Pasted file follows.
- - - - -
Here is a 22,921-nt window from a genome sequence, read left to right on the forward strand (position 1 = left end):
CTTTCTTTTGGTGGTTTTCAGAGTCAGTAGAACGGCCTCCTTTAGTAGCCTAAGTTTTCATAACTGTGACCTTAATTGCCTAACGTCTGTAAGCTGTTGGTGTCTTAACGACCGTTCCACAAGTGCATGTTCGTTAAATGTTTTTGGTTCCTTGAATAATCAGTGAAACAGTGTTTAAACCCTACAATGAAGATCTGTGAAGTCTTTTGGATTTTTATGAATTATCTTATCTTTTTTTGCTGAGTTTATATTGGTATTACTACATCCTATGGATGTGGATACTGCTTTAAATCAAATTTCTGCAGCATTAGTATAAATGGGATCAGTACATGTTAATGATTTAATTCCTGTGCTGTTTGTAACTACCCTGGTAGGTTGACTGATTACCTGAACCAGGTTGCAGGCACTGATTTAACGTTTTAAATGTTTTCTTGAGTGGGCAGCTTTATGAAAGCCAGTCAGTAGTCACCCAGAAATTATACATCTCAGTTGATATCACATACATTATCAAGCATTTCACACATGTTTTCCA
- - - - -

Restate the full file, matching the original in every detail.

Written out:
Here is a 22,921-nt window from a genome sequence, read left to right on the forward strand (position 1 = left end):
CTTTCTTTTGGTGGTTTTCAGAGTCAGTAGAACGGCCTCCTTTAGTAGCCTAAGTTTTCATAACTGTGACCTTAATTGCCTAACGTCTGTAAGCTGTTGGTGTCTTAACGACCGTTCCACAAGTGCATGTTCGTTAAATGTTTTTGGTTCCTTGAATAATCAGTGAAACAGTGTTTAAACCCTACAATGAAGATCTGTGAAGTCTTTTGGATTTTTATGAATTATCTTATCTTTTTTTGCTGAGTTTATATTGGTATTACTACATCCTATGGATGTGGATACTGCTTTAAATCAAATTTCTGCAGCATTAGTATAAATGGGATCAGTACATGTTAATGATTTAATTCCTGTGCTGTTTGTAACTACCCTGGTAGGTTGACTGATTACCTGAACCAGGTTGCAGGCACTGATTTAACGTTTTAAATGTTTTCTTGAGTGGGCAGCTTTATGAAAGCCAGTCAGTAGTCACCCAGAAATTATACATCTCAGTTGATATCACATACATTATCAAGCATTTCACACATGTTTTCCA